Thursday, April 29, 2010

CSFF Blog Tour: Redux

In my blog tour post from Tuesday, I brought up the whole question of the Keeper and Auralia's identities in the Auralia's Thread series. Are they allegories for the Father and Son? The Church and average (or above average) Christians? What?

Rachel Starr Thompson posted a few questions in response:

I think as Christians we come to "Christian fantasy" with a lot of unfair expectations. Interestingly, Jeff himself has been saying (in interviews and FB updates and such like places) ever since Auralia's Colors that this isn't an allegory, and that anyone who tries to pigeonhole the Keeper and Auralia as allegories for God the Father and Jesus is going to get a surprise. So yup -- we did!

As for "what makes these books Christian" -- I've been asking myself similar questions for a while, and I'd love to hear your thoughts. I'm coming to believe that we do art a disservice when we expect everything "Christian" to do the same job (give the gospel). Can a book not be "Christian" just because it discusses lies and religion and beauty from a Christian perspective? Did every story Jesus ever told cover the whole gospel, or is it all right to tackle parts of the truth, taking time to go into them deeply? I wonder. Any thoughts on this?
So let's see here. Do I expect every Christian fantasy to have allegory? No. Not at all. As a matter of fact, if all Christian fantasies were an x=y type of allegory, I'd probably grow sick and tired of the genre really quickly.

And I also appreciate Rachel's point about how every book doesn't need to present the Gospel. I wholeheartedly agree with this. As a matter of fact, I actually think this is a weakness of Christian fiction in general. Authors seem to forget who their primary audience is, namely, Christians. Not pre-Christians or seekers or whatever the current "in" term is for those outside the faith but those who are already in. I think a lot of Christian authors do a disservice to their readers when they insist on the bread-and-butter "here's how you get saved" message being a part of every book. Does it have its place? Sure. But I've come to discover that I actually appreciate the books that go beyond the "pure spiritual milk" of the Gospel and into the "solid food" of Christian living. There's a reason why the author of Hebrews goes after his readers in Hebrews 5:11-14 and I think we often forget that. That's part of the reason why I've appreciated the work of such authors as Sharon Hinck, Karen Hancock, and yes, even Jeffrey Overstreet; they do go beyond the simple Gospel and challenge the way we look at things. And it's great to delve into these topics from a Christian worldview.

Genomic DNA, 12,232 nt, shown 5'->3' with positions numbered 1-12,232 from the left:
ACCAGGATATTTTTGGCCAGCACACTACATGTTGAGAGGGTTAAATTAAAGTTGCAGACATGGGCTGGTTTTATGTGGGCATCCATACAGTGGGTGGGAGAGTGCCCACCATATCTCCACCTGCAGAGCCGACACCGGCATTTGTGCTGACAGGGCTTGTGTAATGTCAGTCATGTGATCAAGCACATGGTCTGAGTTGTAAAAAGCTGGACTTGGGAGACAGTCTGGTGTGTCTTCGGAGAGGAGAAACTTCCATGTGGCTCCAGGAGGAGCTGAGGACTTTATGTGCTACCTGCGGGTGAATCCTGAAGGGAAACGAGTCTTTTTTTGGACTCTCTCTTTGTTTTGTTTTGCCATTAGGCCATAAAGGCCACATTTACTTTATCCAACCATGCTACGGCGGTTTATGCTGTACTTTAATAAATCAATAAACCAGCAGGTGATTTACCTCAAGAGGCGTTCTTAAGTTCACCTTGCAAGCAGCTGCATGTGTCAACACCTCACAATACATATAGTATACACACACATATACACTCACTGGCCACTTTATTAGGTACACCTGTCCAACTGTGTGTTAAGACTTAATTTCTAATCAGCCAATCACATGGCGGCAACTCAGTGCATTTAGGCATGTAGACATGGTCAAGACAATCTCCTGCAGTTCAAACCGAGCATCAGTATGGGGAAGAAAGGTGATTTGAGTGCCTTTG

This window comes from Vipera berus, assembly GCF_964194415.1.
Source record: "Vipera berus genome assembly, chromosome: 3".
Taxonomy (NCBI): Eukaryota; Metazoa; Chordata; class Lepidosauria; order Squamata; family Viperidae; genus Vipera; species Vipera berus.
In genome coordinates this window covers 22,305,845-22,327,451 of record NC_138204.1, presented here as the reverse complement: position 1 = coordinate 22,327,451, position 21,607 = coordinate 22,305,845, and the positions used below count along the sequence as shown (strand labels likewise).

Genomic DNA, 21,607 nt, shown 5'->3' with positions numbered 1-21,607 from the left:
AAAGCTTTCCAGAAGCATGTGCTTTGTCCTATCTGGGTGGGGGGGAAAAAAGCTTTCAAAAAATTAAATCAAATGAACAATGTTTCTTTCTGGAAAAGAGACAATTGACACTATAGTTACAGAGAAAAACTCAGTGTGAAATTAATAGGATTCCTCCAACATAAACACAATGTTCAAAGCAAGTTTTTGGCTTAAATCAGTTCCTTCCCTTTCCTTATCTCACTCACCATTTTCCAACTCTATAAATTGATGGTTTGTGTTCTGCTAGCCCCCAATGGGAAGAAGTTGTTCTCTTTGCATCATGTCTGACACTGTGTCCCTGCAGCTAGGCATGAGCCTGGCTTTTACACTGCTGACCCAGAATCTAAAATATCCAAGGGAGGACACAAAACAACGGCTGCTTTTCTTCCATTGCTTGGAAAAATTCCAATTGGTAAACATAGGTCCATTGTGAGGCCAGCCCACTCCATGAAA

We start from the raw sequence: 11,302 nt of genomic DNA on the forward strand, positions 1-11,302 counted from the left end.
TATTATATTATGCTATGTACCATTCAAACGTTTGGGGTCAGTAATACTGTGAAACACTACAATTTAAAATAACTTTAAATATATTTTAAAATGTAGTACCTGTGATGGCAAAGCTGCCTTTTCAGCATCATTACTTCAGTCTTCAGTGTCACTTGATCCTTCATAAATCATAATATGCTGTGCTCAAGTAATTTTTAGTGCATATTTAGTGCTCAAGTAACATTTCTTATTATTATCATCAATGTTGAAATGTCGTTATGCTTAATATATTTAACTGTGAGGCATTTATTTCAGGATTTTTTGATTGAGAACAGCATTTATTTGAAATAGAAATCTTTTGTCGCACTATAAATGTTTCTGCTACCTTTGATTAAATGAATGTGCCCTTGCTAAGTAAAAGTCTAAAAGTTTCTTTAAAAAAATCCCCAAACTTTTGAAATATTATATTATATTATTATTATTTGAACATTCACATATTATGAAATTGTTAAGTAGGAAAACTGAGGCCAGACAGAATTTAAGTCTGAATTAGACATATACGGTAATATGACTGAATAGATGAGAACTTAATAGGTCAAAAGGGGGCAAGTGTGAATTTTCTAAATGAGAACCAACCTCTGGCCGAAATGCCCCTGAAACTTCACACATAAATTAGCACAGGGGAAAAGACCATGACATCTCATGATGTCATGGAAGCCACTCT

So if Overstreet is trying to challenge us with Auralia, all well and good. Like I said yesterday, I really appreciated Krawg's story of the tricksters. I think his stinging critique of the Bel Amicans and their selfish attitude, fostered by moon spirits, is great and necessary, especially for American Christians who tend to drift in that direction.

At the same time, though, I have . . . well, not "worries" or "concerns." Those words are too strong. Perhaps the better way to put it is that I'm flummoxed by the Keeper and Auralia for this reason: they bear just enough allegorical marks to confuse the situation. Like I said in Tuesday's post, we see Cal Raven and Rescue praying to the Keeper; that's the only way to describe it. And the Auralia cult seemed to resonate strongly with Cal Raven because, I suspect, he harbored such Messianic feelings about her too.

I haven't seen the interviews with Overstreet to know what he says about such allegorical identifications; I've only heard them second hand. My flummox-ation comes from the fact that on the one hand, he insists that Auralia is not a Christ-figure and that the Keeper doesn't stand in for God. And then, in every book, he certainly seems to be dressing them up as such, only to turn around and loudly insist that he's not.